Curiosity is an inherent human nature. We want to learn about the world around us. And we have been doing so since the day we were born. When we are curious, we actively engage with the world around us and in that process learn about it. Unfortunately, our education system undermines this basic instinct of human beings. It treats students as passive learners or empty vessels. And the job of the instructors is to “fill students’ minds” with knowledge. Classrooms are treated as places to transfer information where the instructors act as the “sea of knowledge” who aim to transfer their knowledge to the students.
However, this system of knowledge transfer does not lead to students’ learning. Yes, the students do get some information in this process but they do not necessarily understand it. And they forget it after some time. Students are not empty vessels which can be filled with knowledge. They have a mind of their own. They think and construct knowledge out of what they hear, see and experience. And they learn in this process of knowledge construction.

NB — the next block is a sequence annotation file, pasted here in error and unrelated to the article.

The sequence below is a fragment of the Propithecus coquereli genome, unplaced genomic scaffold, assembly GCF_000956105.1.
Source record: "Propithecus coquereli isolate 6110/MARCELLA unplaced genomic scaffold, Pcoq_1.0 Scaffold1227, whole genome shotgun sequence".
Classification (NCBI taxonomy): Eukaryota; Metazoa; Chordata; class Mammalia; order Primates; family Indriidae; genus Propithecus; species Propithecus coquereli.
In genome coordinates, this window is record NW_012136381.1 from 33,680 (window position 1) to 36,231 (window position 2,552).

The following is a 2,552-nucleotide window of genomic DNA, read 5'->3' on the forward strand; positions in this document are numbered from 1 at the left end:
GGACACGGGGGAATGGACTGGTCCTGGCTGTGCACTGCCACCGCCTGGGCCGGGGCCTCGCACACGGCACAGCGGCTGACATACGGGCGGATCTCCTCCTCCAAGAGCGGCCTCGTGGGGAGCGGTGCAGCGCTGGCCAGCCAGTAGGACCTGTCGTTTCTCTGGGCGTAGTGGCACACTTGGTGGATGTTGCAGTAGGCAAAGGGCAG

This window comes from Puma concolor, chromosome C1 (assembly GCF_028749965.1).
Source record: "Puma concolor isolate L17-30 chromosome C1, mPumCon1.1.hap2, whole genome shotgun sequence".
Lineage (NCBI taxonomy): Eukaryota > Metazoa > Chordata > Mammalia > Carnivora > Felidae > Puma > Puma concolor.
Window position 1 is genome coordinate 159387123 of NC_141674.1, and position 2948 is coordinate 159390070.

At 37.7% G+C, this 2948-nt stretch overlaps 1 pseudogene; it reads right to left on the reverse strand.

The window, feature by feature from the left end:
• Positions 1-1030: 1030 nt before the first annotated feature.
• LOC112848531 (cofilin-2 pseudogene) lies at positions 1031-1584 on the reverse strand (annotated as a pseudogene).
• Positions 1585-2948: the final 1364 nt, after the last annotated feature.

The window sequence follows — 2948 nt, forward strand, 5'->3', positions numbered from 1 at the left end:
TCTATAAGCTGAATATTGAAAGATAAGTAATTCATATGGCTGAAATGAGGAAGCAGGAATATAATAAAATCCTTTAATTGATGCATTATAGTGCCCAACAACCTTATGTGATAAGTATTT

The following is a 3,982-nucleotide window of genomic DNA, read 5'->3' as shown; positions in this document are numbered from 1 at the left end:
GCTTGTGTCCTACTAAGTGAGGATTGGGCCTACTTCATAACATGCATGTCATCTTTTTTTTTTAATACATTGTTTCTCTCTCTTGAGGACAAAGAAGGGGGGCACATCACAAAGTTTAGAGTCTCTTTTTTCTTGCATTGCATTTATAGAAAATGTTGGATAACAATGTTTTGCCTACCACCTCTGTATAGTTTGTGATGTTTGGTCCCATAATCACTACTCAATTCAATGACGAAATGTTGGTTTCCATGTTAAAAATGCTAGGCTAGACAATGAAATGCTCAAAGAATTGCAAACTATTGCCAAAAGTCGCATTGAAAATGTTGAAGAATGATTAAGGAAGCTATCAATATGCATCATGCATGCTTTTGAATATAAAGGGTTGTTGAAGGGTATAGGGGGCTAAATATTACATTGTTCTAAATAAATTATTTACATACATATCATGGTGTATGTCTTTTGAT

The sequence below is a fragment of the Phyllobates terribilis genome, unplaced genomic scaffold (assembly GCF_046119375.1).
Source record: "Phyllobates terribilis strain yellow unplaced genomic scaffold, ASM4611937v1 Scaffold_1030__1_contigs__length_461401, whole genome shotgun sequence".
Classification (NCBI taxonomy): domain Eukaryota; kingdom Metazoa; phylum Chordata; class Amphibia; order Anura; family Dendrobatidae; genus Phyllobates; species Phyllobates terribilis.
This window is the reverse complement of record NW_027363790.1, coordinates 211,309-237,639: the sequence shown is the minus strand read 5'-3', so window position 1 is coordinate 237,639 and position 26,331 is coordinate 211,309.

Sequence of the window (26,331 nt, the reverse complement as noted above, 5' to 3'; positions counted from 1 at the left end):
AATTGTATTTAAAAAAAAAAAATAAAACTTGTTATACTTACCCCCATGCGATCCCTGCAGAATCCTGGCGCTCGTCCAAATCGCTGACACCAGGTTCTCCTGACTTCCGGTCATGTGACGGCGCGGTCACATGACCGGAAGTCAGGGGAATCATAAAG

If we want students to construct their own understanding, the only way to do that is to engage them in the process of learning instead of delivering content to them. And the way we can engage students in the learning process is by involving them in activities which lead to their learning. When students are engaged, they can learn the most difficult and intricate topics. This is because while they are engaged, they try to connect the new information to their long-term memory. This, in turn, leads to their understanding of the topic they are trying to learn. As the author James Paul Gee notes in his book What Video Games Have to Teach Us About Learning and Literacy, kids tend to learn even the most complicated of video games because they are deeply engaged in the process of learning it. There are multiple instructional strategies which can be used to involve students in the learning process. These include, but are not limited to, project-based learning, problem-based learning, case-based teaching, discovery learning, collaborative learning, co-operative learning and peer-teaching.
An old proverb suggests, “I hear and I forget. I see and I remember. I do and I understand.” If we want students to understand the content, we need to engage them in doing activities instead of making them hear lectures from the instructors.